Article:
Faith News

A message from St George parish church

All God’s Creatures


Last year I presented a series on the trees of the Bible which ran all through the season of Trinity or Ordinary Time. This year we will engage with the members of the animal kingdom that appear in the Bible.

In this occasional series I may suggest that you to do some additional reading and investigation for yourself and I may not use the most obvious texts.

The list of animals in the account of Creation in Genesis chapter 1 is very familiar but there are other descriptions of creation in different books of the Bible and many more animals appear throughout the text. I will take a very broad approach including living creatures from smallest to largest; virus and gnat to elephant and whale; vertebrates and invertebrates; and various borderline cases. Texts are from the New Revised Standard Version, Anglicized Edition, with the Apocrypha and Deutero Canonical Books. The collection of animals included in this series is not exhaustive and the names for some creatures may differ in other translations.

Do take some time to look at our creation window: the great west rose window in St George’s.

Consider the variety and beauty of the creatures depicted there.

In the song of praise sung by the three young men, Hananiah, Mishael and Azariah, who were thrown into the burning fiery furnace we find:

The three with one voice praised and glorified and blessed God in the furnace:
“Blessed are you, O Lord, God of our ancestors,
and to be praised and highly exalted for ever.

Bless the Lord, you whales and all that swim in the waters;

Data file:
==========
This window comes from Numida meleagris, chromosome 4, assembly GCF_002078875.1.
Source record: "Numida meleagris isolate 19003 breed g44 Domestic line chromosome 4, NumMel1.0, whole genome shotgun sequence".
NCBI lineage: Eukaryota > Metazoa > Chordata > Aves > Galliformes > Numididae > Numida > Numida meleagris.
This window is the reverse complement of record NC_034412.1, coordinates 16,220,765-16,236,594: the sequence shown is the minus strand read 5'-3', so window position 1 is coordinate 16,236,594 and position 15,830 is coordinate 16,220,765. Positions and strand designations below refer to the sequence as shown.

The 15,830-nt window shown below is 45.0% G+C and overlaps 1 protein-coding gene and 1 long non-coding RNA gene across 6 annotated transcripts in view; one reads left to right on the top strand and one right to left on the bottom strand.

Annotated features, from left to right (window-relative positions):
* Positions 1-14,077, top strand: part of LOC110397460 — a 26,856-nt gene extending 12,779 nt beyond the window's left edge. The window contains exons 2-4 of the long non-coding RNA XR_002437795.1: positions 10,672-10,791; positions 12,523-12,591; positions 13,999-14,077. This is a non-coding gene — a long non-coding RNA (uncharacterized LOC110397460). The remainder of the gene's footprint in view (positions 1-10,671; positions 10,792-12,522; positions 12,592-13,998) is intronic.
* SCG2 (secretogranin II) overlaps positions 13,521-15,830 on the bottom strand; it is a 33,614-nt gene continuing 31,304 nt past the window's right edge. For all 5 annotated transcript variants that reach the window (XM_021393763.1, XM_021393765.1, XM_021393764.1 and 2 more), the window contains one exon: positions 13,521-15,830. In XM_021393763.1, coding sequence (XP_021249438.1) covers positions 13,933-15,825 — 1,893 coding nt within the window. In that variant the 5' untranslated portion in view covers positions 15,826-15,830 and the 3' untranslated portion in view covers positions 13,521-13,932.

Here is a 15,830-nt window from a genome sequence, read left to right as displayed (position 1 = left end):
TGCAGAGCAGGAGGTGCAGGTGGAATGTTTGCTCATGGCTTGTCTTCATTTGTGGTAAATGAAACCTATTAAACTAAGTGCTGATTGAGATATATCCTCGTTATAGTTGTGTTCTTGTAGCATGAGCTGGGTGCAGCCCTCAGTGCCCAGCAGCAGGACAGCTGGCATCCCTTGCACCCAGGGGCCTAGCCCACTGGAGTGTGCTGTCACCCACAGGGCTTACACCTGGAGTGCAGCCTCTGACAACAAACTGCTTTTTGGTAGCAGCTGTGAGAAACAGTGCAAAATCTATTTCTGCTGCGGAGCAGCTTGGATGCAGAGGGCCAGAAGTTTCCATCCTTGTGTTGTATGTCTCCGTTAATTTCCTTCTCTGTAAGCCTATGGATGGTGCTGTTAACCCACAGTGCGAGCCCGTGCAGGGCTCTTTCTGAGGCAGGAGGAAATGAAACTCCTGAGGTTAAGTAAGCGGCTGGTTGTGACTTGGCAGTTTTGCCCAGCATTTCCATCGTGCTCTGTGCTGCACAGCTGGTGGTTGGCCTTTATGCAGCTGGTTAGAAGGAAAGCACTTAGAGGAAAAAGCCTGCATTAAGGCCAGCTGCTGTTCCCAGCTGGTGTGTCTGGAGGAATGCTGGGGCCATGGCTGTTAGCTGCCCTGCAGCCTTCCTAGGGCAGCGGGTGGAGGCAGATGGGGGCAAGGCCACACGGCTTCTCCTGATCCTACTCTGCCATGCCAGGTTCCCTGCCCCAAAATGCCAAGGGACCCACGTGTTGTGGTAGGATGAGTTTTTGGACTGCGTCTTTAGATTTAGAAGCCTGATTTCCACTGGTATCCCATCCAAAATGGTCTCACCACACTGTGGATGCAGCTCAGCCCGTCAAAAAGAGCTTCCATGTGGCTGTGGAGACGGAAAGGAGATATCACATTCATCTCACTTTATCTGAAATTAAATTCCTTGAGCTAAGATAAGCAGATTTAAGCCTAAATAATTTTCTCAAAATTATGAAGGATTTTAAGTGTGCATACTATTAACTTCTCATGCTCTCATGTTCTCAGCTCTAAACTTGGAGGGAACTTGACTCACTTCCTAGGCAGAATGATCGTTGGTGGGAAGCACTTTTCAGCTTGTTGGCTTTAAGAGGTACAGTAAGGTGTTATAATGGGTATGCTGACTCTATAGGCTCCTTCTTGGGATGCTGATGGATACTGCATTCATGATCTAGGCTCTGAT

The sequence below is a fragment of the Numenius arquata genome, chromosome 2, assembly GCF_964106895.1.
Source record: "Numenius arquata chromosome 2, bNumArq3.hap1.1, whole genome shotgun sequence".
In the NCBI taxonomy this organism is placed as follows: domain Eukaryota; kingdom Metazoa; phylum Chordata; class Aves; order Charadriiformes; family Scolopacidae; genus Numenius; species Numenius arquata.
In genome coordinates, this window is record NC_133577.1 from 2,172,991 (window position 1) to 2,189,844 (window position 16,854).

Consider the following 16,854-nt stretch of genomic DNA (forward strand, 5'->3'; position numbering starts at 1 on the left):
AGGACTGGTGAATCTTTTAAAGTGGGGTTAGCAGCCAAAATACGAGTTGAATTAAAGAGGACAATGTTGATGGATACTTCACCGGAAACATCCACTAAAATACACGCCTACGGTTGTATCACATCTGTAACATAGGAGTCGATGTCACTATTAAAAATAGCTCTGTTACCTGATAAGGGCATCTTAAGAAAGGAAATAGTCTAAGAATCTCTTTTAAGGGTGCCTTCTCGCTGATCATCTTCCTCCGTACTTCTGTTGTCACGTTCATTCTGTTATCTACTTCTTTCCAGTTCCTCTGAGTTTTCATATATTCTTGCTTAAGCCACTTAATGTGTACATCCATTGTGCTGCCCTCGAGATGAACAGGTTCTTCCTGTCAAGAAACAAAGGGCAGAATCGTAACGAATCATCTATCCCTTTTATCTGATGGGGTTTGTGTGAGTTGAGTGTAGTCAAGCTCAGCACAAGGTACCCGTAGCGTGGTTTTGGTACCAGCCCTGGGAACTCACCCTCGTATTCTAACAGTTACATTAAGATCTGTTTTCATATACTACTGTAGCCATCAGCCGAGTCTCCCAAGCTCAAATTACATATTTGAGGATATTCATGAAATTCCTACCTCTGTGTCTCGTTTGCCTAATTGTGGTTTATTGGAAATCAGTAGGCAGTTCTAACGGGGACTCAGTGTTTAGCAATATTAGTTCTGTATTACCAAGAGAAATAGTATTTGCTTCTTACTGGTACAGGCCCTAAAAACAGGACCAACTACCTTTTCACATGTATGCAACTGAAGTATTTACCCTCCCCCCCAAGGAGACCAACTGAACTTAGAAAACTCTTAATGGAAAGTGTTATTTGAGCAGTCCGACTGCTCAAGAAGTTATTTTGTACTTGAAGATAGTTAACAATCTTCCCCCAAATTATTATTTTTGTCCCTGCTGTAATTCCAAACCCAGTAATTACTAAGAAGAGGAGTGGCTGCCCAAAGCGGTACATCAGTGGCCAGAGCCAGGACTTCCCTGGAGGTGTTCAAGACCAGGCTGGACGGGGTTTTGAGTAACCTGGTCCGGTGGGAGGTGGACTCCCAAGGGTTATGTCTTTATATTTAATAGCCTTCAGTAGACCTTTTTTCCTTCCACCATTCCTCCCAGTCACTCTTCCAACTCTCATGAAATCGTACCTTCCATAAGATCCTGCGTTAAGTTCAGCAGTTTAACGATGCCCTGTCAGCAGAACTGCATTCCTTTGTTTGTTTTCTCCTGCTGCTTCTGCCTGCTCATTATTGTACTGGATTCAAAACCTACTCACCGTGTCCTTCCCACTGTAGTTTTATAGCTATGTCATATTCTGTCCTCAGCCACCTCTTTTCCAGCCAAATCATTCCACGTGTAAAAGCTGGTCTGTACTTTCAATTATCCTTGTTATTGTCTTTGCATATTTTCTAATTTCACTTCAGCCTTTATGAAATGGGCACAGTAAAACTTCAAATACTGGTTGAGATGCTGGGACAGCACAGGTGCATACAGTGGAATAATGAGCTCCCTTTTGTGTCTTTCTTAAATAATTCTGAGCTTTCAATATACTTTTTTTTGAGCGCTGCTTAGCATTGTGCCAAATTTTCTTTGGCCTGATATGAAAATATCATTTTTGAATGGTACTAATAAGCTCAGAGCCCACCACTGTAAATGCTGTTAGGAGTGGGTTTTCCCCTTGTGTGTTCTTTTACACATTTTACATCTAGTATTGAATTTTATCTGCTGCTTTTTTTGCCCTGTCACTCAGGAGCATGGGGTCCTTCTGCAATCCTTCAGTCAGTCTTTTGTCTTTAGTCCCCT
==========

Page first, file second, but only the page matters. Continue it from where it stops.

sing praise to him and highly exalt him for ever.
Bless the Lord, all birds of the air;
sing praise to him and highly exalt him for ever.
Bless the Lord, all wild animals and cattle;
sing praise to him and highly exalt him for ever.

All who worship the Lord, bless the God of gods,
Sing praise to him and give thanks to him,
For his mercy endures for ever.

                                           [Prayer of Azariah. 28, 29, 57 – 59, 68 (Apocrypha)]


In Genesis we read of the Flood [Gen 6 11 …]. Noah obeys God and collects together his family and the animals into the ark. The rains come, as God has predicted, but eventually they seem to ease. Then, since it had not rained for 150 days, Noah thinks that the flood may have abated. The waters do seem to be going down. He decides to send out a bird, the raven, and wait and see the result [Gen 8. 7]. The raven may have been chosen because it is a bird of prey and will feed on carrion which might be available if there is dry land. The raven does not return and this gives Noah hope that the flood is coming to an end. A week later Noah sends out the dove which returns with a fresh olive leaf indicating that small trees are beginning to grow and there is dry land.

Later, in the Holiness Code, the raven is referred to in the lists of clean and unclean food. The raven is one of those named as unclean [Lev 11. 15] and along with the raven is probably included crows, jackdaws and rooks. These unclean birds are birds of prey and marsh birds.

Elijah, the prophet, was a very significant figure in the history of the Israelites. Living at a time when the people are worshipping other gods, particularly Baal, he predicts a drought.  Elijah is kept alive by God who sends him to hide and to live beside a stream so that he will have water to drink. Food, bread and meat, is brought to him by ravens every morning and evening [1 Kings 17. 1 – 6].


Blessed are you, O Lord our God,
Maker of all living creatures:
fish in the sea, birds in the air,
and animals on the land.
May we always praise you
for all your beauty in creation.
Blessed are you, O Lord our God,
in all your creatures.